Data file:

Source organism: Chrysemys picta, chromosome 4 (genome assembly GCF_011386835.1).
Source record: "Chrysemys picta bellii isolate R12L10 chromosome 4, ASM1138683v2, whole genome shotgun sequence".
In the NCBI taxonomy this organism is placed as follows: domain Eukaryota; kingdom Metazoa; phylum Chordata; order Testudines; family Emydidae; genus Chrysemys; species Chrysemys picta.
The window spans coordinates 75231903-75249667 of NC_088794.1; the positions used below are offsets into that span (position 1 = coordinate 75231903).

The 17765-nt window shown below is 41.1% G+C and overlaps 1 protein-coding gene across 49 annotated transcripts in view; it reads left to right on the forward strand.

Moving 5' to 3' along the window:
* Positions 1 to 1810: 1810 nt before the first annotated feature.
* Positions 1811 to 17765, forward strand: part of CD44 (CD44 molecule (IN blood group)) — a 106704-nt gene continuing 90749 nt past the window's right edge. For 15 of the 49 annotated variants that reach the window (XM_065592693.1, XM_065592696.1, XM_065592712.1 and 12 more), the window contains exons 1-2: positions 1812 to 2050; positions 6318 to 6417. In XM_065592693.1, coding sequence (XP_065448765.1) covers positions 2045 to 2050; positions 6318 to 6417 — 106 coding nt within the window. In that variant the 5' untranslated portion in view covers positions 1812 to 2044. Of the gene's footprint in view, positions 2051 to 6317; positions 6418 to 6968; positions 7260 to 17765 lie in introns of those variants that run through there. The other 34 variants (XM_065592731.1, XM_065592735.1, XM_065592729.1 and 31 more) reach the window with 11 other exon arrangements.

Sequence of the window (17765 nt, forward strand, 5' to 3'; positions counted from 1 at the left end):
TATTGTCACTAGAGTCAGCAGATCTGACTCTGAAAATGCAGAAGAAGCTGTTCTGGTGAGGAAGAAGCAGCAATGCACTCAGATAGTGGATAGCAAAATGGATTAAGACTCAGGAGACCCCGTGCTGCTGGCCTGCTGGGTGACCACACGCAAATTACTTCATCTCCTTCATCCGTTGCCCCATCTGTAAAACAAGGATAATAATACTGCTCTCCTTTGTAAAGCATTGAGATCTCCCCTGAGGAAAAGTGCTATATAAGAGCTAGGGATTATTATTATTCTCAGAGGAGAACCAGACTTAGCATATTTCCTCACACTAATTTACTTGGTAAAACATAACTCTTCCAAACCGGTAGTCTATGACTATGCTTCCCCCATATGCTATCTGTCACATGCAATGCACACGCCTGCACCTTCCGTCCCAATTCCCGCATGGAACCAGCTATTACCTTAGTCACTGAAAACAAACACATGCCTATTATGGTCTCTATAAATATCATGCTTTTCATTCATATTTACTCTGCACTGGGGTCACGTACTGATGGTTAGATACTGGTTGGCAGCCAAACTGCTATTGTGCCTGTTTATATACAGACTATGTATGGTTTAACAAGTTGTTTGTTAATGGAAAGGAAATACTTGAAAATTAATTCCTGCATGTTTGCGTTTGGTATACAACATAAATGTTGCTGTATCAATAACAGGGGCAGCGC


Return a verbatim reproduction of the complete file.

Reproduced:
Source organism: Chrysemys picta, chromosome 4 (genome assembly GCF_011386835.1).
Source record: "Chrysemys picta bellii isolate R12L10 chromosome 4, ASM1138683v2, whole genome shotgun sequence".
In the NCBI taxonomy this organism is placed as follows: domain Eukaryota; kingdom Metazoa; phylum Chordata; order Testudines; family Emydidae; genus Chrysemys; species Chrysemys picta.
The window spans coordinates 75231903-75249667 of NC_088794.1; the positions used below are offsets into that span (position 1 = coordinate 75231903).

The 17765-nt window shown below is 41.1% G+C and overlaps 1 protein-coding gene across 49 annotated transcripts in view; it reads left to right on the forward strand.

Moving 5' to 3' along the window:
* Positions 1 to 1810: 1810 nt before the first annotated feature.
* Positions 1811 to 17765, forward strand: part of CD44 (CD44 molecule (IN blood group)) — a 106704-nt gene continuing 90749 nt past the window's right edge. For 15 of the 49 annotated variants that reach the window (XM_065592693.1, XM_065592696.1, XM_065592712.1 and 12 more), the window contains exons 1-2: positions 1812 to 2050; positions 6318 to 6417. In XM_065592693.1, coding sequence (XP_065448765.1) covers positions 2045 to 2050; positions 6318 to 6417 — 106 coding nt within the window. In that variant the 5' untranslated portion in view covers positions 1812 to 2044. Of the gene's footprint in view, positions 2051 to 6317; positions 6418 to 6968; positions 7260 to 17765 lie in introns of those variants that run through there. The other 34 variants (XM_065592731.1, XM_065592735.1, XM_065592729.1 and 31 more) reach the window with 11 other exon arrangements.

Sequence of the window (17765 nt, forward strand, 5' to 3'; positions counted from 1 at the left end):
TATTGTCACTAGAGTCAGCAGATCTGACTCTGAAAATGCAGAAGAAGCTGTTCTGGTGAGGAAGAAGCAGCAATGCACTCAGATAGTGGATAGCAAAATGGATTAAGACTCAGGAGACCCCGTGCTGCTGGCCTGCTGGGTGACCACACGCAAATTACTTCATCTCCTTCATCCGTTGCCCCATCTGTAAAACAAGGATAATAATACTGCTCTCCTTTGTAAAGCATTGAGATCTCCCCTGAGGAAAAGTGCTATATAAGAGCTAGGGATTATTATTATTCTCAGAGGAGAACCAGACTTAGCATATTTCCTCACACTAATTTACTTGGTAAAACATAACTCTTCCAAACCGGTAGTCTATGACTATGCTTCCCCCATATGCTATCTGTCACATGCAATGCACACGCCTGCACCTTCCGTCCCAATTCCCGCATGGAACCAGCTATTACCTTAGTCACTGAAAACAAACACATGCCTATTATGGTCTCTATAAATATCATGCTTTTCATTCATATTTACTCTGCACTGGGGTCACGTACTGATGGTTAGATACTGGTTGGCAGCCAAACTGCTATTGTGCCTGTTTATATACAGACTATGTATGGTTTAACAAGTTGTTTGTTAATGGAAAGGAAATACTTGAAAATTAATTCCTGCATGTTTGCGTTTGGTATACAACATAAATGTTGCTGTATCAATAACAGGGGCAGCGC